… Larry the Cable Guy, John Kennedy, Rodney Dangerfield, Johnnie Cochran, and Martin Luther King have in common?
Foundational phrases! Short, memorable phrases that sum up the core of a presentation and upon which talks are built.
Since our brains tend to remember a few consecutive words that paint a memorable picture, make your phrase pithy and picturesque. Say it early and repeat it at least a few times during your speech. Make it more memorable: pause for a beat or two before and after you say your phrase. Then add texture and complexity by emphasizing different words and varying the cadence and tone each time you repeat it. If appropriate, you might make it the last words out of your mouth at the end of your talk.
Here are four famous foundational phrases from speeches:
- Martin Luther King had a foundational phrase in his “I Have a Dream” speech.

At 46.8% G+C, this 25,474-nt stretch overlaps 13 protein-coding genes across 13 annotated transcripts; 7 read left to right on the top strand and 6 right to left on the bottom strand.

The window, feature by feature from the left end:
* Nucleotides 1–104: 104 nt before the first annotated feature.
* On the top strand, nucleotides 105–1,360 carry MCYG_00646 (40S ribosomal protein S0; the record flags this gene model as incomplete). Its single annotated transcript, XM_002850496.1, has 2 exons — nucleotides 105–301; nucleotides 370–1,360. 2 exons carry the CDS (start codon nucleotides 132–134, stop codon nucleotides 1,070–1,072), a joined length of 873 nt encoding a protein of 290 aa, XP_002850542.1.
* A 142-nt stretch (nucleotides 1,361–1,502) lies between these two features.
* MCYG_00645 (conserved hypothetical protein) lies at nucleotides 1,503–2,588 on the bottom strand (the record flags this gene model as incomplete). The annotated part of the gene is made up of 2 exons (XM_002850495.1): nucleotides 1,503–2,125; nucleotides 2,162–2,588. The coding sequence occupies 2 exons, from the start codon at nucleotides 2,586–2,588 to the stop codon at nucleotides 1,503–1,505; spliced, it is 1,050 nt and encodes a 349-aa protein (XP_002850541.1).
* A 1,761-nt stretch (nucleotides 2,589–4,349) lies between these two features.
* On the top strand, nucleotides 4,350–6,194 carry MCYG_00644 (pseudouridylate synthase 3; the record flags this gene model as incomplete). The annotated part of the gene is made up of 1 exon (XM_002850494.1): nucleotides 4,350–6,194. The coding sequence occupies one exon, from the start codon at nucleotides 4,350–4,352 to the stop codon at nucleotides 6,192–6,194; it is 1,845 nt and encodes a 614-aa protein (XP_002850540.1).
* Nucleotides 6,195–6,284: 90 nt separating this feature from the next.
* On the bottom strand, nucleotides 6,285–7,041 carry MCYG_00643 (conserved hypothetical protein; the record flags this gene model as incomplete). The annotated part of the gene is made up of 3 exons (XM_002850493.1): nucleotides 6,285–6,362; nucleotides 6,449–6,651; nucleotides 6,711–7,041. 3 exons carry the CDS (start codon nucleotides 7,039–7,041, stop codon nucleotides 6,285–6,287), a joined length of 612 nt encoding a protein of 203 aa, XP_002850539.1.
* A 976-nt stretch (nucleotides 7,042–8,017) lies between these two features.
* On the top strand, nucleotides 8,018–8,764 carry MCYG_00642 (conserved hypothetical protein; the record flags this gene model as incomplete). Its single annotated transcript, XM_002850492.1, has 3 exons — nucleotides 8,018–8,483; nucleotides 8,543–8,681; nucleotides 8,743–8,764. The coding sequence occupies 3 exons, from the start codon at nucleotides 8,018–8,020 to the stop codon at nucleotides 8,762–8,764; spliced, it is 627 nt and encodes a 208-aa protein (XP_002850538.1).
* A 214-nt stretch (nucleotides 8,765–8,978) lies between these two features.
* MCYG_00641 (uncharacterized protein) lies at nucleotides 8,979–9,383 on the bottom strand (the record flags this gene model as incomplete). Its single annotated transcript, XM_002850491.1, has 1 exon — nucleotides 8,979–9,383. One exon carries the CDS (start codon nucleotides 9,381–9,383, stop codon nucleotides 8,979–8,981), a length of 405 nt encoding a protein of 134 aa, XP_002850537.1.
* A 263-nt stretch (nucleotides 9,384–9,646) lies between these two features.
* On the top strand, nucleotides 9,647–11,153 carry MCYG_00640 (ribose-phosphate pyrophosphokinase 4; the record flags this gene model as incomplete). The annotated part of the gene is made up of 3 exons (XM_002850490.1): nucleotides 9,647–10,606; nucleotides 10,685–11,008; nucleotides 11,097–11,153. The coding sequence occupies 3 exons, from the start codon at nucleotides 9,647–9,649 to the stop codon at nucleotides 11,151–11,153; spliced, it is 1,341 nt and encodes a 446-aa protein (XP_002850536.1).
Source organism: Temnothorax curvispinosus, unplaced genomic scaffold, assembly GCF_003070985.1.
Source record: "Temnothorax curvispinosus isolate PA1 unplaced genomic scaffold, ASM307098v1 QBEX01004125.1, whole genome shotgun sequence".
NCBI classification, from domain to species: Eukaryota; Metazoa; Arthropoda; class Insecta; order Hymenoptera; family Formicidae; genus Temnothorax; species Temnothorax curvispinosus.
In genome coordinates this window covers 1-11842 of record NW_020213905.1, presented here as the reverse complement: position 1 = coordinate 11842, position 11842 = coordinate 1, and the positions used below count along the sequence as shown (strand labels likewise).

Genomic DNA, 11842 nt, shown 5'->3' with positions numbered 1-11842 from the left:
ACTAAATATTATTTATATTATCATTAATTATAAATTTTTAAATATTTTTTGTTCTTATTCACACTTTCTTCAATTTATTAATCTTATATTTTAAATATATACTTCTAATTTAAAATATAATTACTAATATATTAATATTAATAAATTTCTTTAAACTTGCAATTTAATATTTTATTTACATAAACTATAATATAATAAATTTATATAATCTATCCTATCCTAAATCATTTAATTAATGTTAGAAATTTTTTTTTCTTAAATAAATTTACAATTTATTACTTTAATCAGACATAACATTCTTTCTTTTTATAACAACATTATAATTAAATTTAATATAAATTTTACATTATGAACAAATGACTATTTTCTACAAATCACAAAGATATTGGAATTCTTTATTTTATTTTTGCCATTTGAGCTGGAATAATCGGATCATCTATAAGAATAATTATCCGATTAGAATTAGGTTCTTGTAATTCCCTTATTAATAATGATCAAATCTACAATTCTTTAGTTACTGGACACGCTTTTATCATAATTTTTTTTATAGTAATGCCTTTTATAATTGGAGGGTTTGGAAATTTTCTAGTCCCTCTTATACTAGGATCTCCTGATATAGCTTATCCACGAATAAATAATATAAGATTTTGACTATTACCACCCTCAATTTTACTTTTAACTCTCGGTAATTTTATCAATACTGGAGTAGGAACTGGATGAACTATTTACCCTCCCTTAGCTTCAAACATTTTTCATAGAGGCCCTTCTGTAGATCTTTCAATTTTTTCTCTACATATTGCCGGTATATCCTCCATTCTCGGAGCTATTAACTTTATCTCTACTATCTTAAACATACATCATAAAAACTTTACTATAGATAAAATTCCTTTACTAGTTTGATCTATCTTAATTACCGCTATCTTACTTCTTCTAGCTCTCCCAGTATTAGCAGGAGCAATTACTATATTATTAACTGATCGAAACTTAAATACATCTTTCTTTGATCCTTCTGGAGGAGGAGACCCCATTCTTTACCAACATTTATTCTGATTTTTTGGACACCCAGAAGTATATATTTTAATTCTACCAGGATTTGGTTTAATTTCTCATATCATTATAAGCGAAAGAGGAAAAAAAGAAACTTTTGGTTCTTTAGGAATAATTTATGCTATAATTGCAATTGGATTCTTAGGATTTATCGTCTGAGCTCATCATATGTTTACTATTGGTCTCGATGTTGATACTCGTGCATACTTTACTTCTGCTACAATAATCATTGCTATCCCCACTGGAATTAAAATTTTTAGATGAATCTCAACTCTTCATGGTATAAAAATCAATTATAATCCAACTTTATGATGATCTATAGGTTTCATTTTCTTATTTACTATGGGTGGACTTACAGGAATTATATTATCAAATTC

- Ronald Reagan did too with “Mr. Gorbachev, tear down this wall.”
- John Kennedy had “Ask not what you country can do for you …”
- Attorney Johnnie Cochran summed up a 12 week trial by repeating the phrase with “If it doesn’t fit, you must acquit.”
Some comedians have defined their stage persona with a foundational phrase, and they repeat it in virtually every performance:
- Jeff Foxworthy: “You might be a redneck.”
- Rodney Dangerfield: “I get no respect.”
- Larry the Cable Guy: “Git’er Done.”
Join me at The Speaking Intensive to uncover and build your foundational phrases. Presenters from United Technologies, Mass Mutual & MFS and 40 other firms already have. Now it’s your turn. The May session is sold out. Catch the early registration discount for the July and September sessions!
|Hall of Fame speaker Alan Parisse has been coaching presenters and delivering keynotes for over 25 years. Named “One of the Top 21 Speakers for the 21st Century” by Successful Meetings Magazine, he is a keynote speaker for a wide variety of industries and organizations. Alan is a passionate presentation coach to executives, financial advisors, sports stars and sales presenters.|